The Centre for Vision and Cognition seeks to conduct experimental research that elucidates the psychological processes underlying human vision and cognitive function, including memory and learning. Its members use experimental and computational modelling methods with a diverse range of research tools, including fMRI, haptic feedback control systems and both laboratory-based and perambulatory eye-tracking.
Its members use experimental and computational modelling methods with a diverse range of research tools, including fMRI, haptic feedback control systems and both laboratory-based and perambulatory eye-tracking.
The Laboratory is comprehensively networked: funded links have been created with other 5* Schools across the University (including the School of Electronics and Computer Science, the Institute for Sound and Vibration Research, and Biological Sciences). Close national and international collaborative links exist with key research centres including MPI Tubingen, Tianjin China, UCSD, UMASS, Utrecht, and Oklahoma. Research sponsors include BBSRC, the Department of Homeland Security, the Department of Transport, EPSRC, ESRC, Leverhulme, Microsoft, QinetiQ, the Epilepsy Research Foundation, the British Academy and the Royal Society.
The Visual Cognition Laboratory's research themes range from high-level cognition (for example perceptual expertise & reading and strategic regulation of accuracy in memory) to low-level processes in vision and learning (for example inter-sensory coordination, attentional dynamics, associative learning, and object perception).
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The lab is equipped with two Dual Purkinje Image eye trackers, set up to allow simultaneous recording of both eyes. The trackers sample every millisecond, with 1 minarc spatial accuracy. These are interfaced with Cambridge Research Systems shutter goggles, which can be used to present different images to each of the two eyes.
We are currently undertaking research in this lab with adult, child, and dyslexic samples, with both reading and non-reading tasks.
The EyeLink2000 lab has both the monocular, tower-mounted camera and the desk-mounted binocular camera available, interfaced with the software provided by SR-Research (Experiment Builder and DataViewer). The system samples at up to 2000 Hz, with spatial accuracy of 0.25°.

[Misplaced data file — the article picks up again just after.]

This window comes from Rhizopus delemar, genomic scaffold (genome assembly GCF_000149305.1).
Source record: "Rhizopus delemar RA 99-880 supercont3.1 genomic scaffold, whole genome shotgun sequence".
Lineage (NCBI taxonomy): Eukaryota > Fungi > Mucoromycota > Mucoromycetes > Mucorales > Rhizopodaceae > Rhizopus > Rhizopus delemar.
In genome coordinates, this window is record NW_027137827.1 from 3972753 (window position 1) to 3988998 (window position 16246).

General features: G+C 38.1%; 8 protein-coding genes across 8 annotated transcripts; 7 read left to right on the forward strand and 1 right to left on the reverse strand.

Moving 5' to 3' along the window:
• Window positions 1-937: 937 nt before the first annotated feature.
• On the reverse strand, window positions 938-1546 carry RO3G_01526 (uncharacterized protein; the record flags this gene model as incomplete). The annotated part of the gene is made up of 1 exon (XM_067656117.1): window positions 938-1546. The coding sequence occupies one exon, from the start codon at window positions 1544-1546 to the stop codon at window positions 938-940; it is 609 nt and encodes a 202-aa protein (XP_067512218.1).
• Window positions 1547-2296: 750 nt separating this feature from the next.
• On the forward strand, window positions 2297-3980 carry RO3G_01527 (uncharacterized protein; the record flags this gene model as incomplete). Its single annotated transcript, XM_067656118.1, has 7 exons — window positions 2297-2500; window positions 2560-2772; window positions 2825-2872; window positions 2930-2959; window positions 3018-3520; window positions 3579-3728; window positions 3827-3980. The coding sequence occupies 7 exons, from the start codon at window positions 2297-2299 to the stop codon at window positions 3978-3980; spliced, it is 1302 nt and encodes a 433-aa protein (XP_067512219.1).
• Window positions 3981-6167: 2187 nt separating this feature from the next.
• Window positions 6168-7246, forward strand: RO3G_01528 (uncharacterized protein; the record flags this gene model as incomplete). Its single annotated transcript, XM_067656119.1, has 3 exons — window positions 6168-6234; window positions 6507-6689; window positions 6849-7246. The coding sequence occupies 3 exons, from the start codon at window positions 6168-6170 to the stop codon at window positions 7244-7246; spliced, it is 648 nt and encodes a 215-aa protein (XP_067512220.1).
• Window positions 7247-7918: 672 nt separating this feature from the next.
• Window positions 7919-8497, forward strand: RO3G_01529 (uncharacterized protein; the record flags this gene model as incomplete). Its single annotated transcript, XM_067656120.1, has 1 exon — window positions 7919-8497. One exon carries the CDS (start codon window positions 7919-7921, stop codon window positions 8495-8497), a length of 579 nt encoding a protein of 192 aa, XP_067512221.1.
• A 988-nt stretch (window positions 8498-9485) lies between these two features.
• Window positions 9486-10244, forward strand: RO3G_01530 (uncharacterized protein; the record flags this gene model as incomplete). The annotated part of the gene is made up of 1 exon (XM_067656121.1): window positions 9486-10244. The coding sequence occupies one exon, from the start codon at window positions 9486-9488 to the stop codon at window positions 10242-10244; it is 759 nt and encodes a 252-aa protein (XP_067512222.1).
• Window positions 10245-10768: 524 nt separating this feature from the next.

Currently, research is being carried out with adult samples on reading and non-reading tasks. The reading research is looking at both English and Chinese readers.
We have two perambulatory eye trackers that are designed to allow the participants to move around in the real world whilst their eye movements are being recorded. Each tracker has two cameras, allowing the recording of both the participant's eye movements and the scene in their field of view. These cameras are mounted on the frame of glasses, with the lightweight recording equipment and power supplies carried in a rucksack on the participant's back as they are having their eye movements recorded.
We are planning research with these eye trackers to examine social interactions and scene perception.
The PHANTOM force-feedback device enables users to touch and manipulate virtual objects. In combination with stereo shutter goggles, this equipment is used to investigate how we combine visual and touch information.
We have three mirror stereoscopes available. Stereoscopes allow the presentation of different images to each eye, and are used for research into binocular rivalry, stereopsis, and contrast perception.
You can see a BBC news report about some of CVC's work here.
|Staff Member||Primary Position|
|Wendy Adams||Associate Professor|
|Valerie Benson||Senior Lecturer|
|Sana Bouamama||Research Fellow|
|Michael George Cutter||Postgraduate research student|
|Federica Degno||Postgraduate research student|
|Jonny Dickins||Postgraduate research student|
|Nicholas Donnelly||Professor of Cognitive Psychology|
|Denis Drieghe||Associate Professor|
|Gemma Fitzsimmons||Postgraduate research student|
|Steven Glautier||Associate Professor|
|Hayward Godwin||Senior Teaching Fellow|
|Erich Graf||Associate Professor|
|Piril Hepsomali||Postgraduate research student|
|Philip Higham||Reader in Cognitive Psychology|
|Anne P Hillstrom||Enterprise coordinator for the Centre for Vision and Cognition|
|Julie Kirkby||Visiting Research Fellow|
|Louise-Ann Leyland||Visiting postdoctoral researcher|
|Simon P Liversedge||Director of Research|
|Carl Matthew Mann||Postgraduate research student|
|Athina Manoli||Postgraduate research student|
|Katie Meadmore||Research Fellow|
|Tamaryn Menneer||Associate Professor|
|Natalie Mestry||Research Fellow|
|Alex Muhl-Richardson||Postgraduate research student|
|Alexander Muryy||Research fellow|
|Mirela Nikolova||Postgraduate research student|
|Stuart M. Pugh||Technical Officer (Research)|
|Edward Redhead||Associate Professor|
|Erik D Reichle||Head of Academic Unit|
|Shui-I Shih||Principal Teaching Fellow|
|Sarah Stevenage||Professor in Psychology|
|Oliver Tew||Postgraduate Research Student|
|Eye movements in special populations||Active|
|Elemental and configural processes||Active|
|Visual search and the prevalence effect||Active|
|Visual search for multiple targets||Active|
|Visual adaptation and re-calibration||Active|
|Shape and depth perception||Active|
|Context and learning||Active|
|Resolving visual ambiguity||Active|
|Detecting threats in real-world environments||Active|
|Emotion discrimination in anxiety and prosopagnosia||Active|
|Developing computational models of accuracy regulation||Active|
|Eye movements during reading||Active|
|Emotional face processing without awareness||Active|
|Investigation into spatial learning||Active|
|Colour coding in digital displays||Active|